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Hoffmann, R. A wiki for the life sciences where authorship matters. Nature Genetics (2008)
 
 
 

The transient-state, multiple-species biofilm model for biofiltration processes.

We describe the transient-state, multiple-species biofilm model (TSMSBM), which is a novel synthesis of key modeling features needed to describe multiple-species biofilms that experience time-varying conditions, particularly including periodic detachment by backwashing. The TSMSBM includes six features that are essential for describing multiple-species biofilms that undergo changes over time: (1) four biomass types: heterotrophs, ammonia oxidizers, nitrite oxidizers, and inert biomass; (2) seven chemical species: input biodegradable organic material (BOM), NH4(+)-N, NO2(-)-N, NO3(-)-N, utilization-associated products, biomass-associated products, and dissolved oxygen; (3) eight reactions that describe the rates of consumption or production of the different species, as well as the stoichiometric linkages among the rates; (4) reaction with diffusion of all the soluble species in the biofilm; (5) growth, decay, detachment, and flux of each biomass type by location in the biofilm; and (6) constant or periodic detachment of biofilm, both of which allow for protection of biomass deep inside the biofilm. The last two features of the TSMSBM provide novel additions to biofilm modeling, and the synthesis of all features is a unique advancement. A series of examples illustrates insights that the TSMSBM can provide about the transient development of multiple-species biofilms; the roles of soluble microbial products and detachment in controlling the distribution of biomass types and process performance; and how backwashing affects the biofilm in drinking-water biofiltration.[1]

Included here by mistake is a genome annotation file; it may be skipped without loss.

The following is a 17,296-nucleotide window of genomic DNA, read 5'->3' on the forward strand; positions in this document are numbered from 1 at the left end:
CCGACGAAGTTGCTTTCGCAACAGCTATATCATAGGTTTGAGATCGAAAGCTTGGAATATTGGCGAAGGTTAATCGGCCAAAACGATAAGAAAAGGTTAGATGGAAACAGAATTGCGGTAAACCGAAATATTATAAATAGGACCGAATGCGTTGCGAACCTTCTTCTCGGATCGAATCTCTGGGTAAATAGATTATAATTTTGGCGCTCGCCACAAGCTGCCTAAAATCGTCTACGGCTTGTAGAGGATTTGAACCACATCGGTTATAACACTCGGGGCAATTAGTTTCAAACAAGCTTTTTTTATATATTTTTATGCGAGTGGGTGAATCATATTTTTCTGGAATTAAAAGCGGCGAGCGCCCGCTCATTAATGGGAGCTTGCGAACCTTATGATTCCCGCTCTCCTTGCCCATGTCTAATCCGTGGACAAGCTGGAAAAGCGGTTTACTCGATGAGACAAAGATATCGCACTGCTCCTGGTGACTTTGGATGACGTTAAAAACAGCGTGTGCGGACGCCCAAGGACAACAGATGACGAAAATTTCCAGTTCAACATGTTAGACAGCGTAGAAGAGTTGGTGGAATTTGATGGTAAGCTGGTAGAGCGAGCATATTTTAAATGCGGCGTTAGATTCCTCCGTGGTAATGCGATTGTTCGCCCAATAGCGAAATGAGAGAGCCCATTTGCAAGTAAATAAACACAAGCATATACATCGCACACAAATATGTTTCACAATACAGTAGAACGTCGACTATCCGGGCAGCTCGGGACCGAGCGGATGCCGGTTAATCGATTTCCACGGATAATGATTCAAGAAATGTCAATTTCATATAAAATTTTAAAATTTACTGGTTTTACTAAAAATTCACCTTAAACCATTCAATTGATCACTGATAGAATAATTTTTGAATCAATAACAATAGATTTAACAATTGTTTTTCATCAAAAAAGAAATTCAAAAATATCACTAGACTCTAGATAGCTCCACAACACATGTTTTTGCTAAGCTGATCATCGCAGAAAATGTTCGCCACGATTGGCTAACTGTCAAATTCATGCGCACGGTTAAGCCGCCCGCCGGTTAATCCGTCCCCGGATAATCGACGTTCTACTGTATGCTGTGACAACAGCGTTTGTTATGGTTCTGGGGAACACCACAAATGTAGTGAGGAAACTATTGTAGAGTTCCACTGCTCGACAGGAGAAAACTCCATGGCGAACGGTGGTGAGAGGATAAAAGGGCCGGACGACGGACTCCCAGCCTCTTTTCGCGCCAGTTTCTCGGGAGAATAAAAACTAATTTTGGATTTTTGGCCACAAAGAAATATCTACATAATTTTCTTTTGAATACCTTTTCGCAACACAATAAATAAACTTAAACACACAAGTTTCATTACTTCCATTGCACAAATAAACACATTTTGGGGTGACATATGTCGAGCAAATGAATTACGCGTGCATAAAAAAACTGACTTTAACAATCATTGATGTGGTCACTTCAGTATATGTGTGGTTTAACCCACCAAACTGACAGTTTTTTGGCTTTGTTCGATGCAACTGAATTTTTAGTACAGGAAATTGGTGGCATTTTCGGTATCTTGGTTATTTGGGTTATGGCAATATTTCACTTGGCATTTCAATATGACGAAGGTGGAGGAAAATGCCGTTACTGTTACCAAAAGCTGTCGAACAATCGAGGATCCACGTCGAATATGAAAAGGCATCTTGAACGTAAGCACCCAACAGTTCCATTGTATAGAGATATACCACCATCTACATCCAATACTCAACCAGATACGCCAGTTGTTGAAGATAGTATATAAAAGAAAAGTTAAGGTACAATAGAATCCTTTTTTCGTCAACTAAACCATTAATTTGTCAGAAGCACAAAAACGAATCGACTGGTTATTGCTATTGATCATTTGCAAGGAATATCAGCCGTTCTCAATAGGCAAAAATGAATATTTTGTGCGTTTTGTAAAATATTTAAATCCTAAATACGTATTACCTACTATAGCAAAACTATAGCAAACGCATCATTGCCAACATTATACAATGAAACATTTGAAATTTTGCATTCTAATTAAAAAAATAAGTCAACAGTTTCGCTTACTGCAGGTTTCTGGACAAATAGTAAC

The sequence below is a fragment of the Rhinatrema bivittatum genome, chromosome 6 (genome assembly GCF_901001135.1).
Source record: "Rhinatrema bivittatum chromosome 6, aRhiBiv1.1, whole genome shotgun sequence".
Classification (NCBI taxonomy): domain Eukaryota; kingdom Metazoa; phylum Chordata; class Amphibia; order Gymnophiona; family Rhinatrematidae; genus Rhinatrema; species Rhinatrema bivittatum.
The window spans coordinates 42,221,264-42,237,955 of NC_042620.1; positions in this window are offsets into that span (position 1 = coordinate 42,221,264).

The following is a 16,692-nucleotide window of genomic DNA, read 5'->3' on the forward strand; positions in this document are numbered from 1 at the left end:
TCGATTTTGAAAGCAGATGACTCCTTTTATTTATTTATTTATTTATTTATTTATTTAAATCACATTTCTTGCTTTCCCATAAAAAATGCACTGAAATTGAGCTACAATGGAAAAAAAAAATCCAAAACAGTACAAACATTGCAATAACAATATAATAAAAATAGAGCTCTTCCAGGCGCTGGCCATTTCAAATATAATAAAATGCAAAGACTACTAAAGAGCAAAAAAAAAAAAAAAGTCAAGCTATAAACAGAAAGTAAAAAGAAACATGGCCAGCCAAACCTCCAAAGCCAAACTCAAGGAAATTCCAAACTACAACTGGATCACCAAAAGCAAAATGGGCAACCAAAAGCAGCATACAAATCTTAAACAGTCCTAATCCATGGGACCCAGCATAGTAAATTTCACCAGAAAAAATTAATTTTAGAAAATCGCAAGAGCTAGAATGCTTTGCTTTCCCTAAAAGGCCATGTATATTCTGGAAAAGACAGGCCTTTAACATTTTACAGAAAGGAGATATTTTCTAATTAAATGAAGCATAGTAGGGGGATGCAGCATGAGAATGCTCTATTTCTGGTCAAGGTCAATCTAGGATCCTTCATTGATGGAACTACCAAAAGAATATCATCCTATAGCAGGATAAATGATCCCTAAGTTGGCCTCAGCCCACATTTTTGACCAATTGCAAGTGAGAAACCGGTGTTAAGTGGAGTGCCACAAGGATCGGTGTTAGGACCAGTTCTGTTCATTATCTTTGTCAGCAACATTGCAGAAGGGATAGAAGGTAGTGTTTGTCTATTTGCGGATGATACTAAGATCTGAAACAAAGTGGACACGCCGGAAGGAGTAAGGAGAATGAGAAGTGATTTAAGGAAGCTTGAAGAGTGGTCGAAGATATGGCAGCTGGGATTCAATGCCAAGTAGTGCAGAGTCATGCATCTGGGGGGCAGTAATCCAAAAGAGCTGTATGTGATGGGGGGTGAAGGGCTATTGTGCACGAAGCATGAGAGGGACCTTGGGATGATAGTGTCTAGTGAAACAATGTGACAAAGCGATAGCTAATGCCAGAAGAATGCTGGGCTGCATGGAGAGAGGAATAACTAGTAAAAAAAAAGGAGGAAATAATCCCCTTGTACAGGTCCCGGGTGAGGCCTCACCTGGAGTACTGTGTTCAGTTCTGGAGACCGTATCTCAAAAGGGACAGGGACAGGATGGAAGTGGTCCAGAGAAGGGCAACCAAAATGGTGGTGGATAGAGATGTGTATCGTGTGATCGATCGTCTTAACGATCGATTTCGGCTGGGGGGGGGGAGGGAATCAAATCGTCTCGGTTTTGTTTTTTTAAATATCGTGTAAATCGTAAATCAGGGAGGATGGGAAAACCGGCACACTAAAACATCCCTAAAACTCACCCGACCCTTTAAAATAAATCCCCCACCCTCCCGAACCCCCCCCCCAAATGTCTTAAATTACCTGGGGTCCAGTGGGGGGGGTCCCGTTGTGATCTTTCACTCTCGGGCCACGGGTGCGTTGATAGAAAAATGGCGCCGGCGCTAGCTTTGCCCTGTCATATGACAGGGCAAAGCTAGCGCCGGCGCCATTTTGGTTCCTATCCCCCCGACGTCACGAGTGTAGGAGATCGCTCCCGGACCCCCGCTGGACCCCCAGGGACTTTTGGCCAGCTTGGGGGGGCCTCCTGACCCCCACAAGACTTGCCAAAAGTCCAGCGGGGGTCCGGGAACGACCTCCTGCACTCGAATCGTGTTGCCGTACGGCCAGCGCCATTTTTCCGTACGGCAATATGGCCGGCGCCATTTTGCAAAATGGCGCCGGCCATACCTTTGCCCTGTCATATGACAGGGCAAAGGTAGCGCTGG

References

  1. The transient-state, multiple-species biofilm model for biofiltration processes. Rittmann, B.E., Stilwell, D., Ohashi, A. Water Res. (2002) [Pubmed]
 
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